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Last year, NPR’s Serial podcast explored the case of Adnan Syed, a Baltimore high school student convicted of first degree murder following the 1999 disappearance and death of his ex-girlfriend, Hae Min Lee. The series was so successful that it not only spawned countless parodies, but also a new subgenera of podcasts riffing off of host Sarah Koenig’s earnest-but-oh-so-NPR style. Many people wondered how they’d follow-up this year: would season two cover another murder, or would they apply the same treatment to an entirely different subject, as they intimated numerous times?
Last month, we found out: Koenig and crew are spending this season investigating the story of Sgt. Bowe Bergdahl, the US Army soldier who left his post in Afghanistan in 2009 and spent five years as a prisoner of the Taliban and the Haqqani Network before being released in exchange for a number of Taliban members in 2014. That exchange was immediately controversial and became more so as the circumstances of Bergdahl’s capture began to trickle out, as well as the costs of the attempts to rescue him (six soldiers died during operations to find him). Indeed, since the series premiered, the US Army has launched a court-martial against Bergdahl, charging him with desertion and endangering his fellow troops. More recently, his case has been cited by some of the Republican presidential candidates — including Donald Trump, who’s referred to him as “a dirty, rotten traitor” since at least August — as a textbook example of the Obama Administration’s fecklessness and America’s decline in general.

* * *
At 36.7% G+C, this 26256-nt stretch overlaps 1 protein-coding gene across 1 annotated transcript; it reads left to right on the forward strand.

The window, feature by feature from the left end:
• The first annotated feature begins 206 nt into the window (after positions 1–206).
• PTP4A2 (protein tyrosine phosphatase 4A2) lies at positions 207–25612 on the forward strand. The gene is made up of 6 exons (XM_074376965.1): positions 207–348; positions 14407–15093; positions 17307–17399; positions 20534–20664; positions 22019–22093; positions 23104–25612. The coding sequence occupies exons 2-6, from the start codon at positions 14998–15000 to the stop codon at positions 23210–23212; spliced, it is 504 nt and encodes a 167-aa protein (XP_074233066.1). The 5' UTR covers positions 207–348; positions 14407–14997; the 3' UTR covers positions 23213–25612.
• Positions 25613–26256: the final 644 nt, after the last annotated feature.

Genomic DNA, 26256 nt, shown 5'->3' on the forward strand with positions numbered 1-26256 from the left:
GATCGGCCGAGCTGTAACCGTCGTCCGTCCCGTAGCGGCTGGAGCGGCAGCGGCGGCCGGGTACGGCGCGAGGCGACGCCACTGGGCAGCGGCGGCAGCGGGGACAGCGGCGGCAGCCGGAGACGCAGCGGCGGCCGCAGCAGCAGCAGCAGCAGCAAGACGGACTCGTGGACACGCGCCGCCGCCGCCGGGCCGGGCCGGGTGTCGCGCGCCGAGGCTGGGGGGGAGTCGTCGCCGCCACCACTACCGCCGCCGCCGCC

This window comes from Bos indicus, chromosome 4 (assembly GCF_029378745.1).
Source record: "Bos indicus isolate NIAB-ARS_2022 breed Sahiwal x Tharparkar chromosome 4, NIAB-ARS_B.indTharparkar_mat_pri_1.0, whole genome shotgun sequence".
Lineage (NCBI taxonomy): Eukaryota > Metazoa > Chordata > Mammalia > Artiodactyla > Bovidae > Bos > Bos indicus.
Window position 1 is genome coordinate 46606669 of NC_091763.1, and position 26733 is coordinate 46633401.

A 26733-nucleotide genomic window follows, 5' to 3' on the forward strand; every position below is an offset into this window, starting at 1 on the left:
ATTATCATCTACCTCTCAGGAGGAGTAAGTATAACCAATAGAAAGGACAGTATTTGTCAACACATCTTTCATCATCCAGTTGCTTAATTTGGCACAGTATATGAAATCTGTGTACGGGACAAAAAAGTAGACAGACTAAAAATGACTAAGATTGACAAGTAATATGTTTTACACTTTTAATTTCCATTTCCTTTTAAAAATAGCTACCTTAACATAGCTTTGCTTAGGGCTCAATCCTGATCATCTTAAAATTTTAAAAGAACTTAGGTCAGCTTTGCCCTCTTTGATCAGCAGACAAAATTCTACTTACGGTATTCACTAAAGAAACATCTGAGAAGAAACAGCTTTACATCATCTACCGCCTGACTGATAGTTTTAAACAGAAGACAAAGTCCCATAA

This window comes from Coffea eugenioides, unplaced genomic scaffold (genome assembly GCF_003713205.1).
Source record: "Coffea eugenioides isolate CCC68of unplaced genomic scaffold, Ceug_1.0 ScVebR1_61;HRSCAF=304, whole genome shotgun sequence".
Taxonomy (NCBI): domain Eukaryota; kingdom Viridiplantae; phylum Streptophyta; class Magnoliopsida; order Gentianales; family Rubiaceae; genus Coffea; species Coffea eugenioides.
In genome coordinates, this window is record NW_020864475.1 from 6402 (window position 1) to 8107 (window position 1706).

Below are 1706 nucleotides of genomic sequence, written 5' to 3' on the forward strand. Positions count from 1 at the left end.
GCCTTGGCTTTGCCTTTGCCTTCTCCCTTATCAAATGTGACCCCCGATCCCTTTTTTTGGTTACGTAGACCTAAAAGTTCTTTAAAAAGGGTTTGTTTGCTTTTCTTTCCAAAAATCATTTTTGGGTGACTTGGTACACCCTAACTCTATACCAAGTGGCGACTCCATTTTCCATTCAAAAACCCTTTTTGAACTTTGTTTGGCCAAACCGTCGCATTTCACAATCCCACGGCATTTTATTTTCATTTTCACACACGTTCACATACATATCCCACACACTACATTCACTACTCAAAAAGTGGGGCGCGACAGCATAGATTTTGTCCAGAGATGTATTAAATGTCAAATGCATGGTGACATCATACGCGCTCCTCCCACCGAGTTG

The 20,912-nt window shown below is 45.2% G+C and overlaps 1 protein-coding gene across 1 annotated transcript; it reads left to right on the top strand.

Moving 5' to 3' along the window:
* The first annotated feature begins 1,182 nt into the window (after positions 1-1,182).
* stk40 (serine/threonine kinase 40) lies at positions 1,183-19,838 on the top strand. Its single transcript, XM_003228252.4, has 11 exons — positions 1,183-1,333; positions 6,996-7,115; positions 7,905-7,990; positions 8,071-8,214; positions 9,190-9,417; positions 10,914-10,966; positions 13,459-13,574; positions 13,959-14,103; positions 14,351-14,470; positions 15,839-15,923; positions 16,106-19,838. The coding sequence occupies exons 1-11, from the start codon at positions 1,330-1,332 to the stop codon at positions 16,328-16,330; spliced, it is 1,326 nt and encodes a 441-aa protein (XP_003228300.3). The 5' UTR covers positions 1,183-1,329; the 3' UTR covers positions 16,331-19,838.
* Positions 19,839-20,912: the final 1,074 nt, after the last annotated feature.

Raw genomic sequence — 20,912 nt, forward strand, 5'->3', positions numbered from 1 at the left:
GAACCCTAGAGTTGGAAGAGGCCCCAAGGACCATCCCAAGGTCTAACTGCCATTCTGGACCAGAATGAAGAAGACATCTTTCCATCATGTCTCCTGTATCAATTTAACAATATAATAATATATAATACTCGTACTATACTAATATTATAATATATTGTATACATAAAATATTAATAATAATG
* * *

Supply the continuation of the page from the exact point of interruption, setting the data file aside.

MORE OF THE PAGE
So far, the backbone of the season has been a series of interviews with Bergdahl conducted by author Mark Boal, in which Bergdahl details his motivations, actions, and experiences. That such interviews exist at all is rather amazing, but the show weaves them together with a great many other material, including interviews with some of the soldiers from his unit (who almost universally have contempt for him), other Westerners held by the same Jihadi networks, and even some members of the Taliban. The podcast’s website has a host of other information and media, as well.
According to Bergdahl, his desertion was a bone-headed attempt to expose gaps in security that went horribly wrong even before he was captured. He claims — and there is some corroborating evidence to support this — that he escaped once but was recaptured. Interestingly, the SERE team who debriefed him after his release has backed-up at least some parts of his story, that he was subject to terrible abuse by his captors, and stated that Bergdahl provided them a great deal of useful intelligence since his release.
Have you followed the series? Based on the material presented so far, it seems unlikely to me that the worst versions of Bergdahl’s story are true — i.e., that the was a Taliban sympathizer and/or collaborator — though it’s also fairly clear that very nearly everyone involved has reason to believe that. But even if Bergdahl wasn’t as bad as some claim, that hardly excuses his decision to leave his post, nor the skewed nature of the prisoner swap of him for five Taliban figures. I’ve found it fascinating, but it’s also lacked the suspense and addictive nature of the first series.
What do you think?Published in